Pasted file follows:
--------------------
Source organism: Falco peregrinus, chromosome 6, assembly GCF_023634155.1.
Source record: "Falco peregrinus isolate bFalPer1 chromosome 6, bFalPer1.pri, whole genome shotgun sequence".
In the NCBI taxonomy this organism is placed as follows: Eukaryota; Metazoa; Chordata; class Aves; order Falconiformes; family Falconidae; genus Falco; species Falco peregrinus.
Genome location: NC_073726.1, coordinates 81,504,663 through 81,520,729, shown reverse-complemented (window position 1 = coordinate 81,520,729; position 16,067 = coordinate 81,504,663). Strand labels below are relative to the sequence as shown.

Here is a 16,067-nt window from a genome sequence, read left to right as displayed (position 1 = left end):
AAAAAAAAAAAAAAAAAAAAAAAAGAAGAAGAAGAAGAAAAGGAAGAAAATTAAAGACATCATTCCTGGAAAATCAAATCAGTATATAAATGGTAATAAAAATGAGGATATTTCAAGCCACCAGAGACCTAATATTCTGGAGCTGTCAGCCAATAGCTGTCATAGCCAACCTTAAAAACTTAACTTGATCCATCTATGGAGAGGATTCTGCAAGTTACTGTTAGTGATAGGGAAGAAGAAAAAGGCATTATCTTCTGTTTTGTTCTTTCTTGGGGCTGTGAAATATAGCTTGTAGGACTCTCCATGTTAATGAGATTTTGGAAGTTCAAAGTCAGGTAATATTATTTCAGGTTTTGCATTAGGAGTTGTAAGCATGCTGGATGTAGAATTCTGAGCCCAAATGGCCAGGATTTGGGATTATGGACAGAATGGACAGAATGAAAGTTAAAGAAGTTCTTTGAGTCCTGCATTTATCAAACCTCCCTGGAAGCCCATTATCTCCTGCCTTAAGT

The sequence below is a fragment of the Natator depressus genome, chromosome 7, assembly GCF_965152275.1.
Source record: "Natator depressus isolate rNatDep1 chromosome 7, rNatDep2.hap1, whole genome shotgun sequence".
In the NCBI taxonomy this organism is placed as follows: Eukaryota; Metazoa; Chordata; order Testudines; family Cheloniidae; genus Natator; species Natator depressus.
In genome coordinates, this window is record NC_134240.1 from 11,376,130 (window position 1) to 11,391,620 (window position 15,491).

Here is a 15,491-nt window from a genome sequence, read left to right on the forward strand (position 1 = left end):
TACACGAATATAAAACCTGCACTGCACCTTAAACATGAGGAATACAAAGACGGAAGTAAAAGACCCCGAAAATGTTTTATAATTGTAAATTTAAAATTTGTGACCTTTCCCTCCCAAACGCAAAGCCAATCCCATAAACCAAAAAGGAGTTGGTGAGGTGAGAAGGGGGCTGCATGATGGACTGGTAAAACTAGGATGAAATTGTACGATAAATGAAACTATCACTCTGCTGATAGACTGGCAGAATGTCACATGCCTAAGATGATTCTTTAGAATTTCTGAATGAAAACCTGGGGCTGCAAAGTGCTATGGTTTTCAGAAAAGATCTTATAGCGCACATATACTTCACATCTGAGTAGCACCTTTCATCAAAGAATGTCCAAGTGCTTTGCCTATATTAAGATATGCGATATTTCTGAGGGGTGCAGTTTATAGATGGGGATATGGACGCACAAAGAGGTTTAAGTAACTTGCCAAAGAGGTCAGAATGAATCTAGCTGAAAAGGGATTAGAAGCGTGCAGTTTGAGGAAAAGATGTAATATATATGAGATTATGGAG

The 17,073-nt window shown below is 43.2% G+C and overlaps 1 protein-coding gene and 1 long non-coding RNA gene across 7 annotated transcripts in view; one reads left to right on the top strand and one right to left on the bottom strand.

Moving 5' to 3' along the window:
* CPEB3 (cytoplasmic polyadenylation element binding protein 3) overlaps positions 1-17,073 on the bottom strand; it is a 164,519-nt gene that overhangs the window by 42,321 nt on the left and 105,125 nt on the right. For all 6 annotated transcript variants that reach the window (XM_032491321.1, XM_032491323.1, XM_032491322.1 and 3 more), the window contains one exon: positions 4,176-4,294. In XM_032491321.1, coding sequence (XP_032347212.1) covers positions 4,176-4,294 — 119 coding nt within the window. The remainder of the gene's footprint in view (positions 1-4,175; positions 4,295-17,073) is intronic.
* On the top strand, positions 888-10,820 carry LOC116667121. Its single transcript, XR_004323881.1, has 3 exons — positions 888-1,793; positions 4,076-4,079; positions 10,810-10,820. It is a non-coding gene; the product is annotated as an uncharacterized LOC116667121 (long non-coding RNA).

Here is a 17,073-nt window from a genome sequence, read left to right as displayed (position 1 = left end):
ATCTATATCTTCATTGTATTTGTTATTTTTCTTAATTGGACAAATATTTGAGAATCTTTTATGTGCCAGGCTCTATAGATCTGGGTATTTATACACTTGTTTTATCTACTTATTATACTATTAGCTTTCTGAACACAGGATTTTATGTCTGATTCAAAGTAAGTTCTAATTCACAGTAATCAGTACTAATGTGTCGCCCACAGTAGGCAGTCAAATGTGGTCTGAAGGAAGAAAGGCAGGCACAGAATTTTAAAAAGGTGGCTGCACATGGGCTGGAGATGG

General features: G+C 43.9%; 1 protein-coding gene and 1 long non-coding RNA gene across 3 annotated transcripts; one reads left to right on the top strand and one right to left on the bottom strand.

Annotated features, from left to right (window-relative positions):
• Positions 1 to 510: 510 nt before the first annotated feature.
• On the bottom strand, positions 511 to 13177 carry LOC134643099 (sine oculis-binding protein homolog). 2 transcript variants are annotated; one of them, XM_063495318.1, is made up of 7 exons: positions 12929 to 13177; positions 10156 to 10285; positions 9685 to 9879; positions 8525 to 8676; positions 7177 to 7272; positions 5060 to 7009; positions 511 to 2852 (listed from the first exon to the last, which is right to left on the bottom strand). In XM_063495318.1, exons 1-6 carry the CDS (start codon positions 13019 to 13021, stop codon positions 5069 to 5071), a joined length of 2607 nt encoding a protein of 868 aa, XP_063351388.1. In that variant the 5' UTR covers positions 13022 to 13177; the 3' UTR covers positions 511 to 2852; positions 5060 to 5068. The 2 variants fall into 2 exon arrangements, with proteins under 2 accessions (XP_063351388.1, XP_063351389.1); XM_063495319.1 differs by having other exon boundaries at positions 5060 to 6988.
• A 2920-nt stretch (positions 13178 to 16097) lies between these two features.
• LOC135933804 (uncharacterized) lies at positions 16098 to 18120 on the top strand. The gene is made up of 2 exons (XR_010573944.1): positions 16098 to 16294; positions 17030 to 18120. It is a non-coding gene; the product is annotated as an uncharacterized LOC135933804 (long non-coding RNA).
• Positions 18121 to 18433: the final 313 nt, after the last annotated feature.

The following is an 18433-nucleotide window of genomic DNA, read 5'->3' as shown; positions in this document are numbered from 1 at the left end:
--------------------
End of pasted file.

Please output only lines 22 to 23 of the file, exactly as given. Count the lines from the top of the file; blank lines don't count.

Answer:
• On the bottom strand, positions 511 to 13177 carry LOC134643099 (sine oculis-binding protein homolog). 2 transcript variants are annotated; one of them, XM_063495318.1, is made up of 7 exons: positions 12929 to 13177; positions 10156 to 10285; positions 9685 to 9879; positions 8525 to 8676; positions 7177 to 7272; positions 5060 to 7009; positions 511 to 2852 (listed from the first exon to the last, which is right to left on the bottom strand). In XM_063495318.1, exons 1-6 carry the CDS (start codon positions 13019 to 13021, stop codon positions 5069 to 5071), a joined length of 2607 nt encoding a protein of 868 aa, XP_063351388.1. In that variant the 5' UTR covers positions 13022 to 13177; the 3' UTR covers positions 511 to 2852; positions 5060 to 5068. The 2 variants fall into 2 exon arrangements, with proteins under 2 accessions (XP_063351388.1, XP_063351389.1); XM_063495319.1 differs by having other exon boundaries at positions 5060 to 6988.
• A 2920-nt stretch (positions 13178 to 16097) lies between these two features.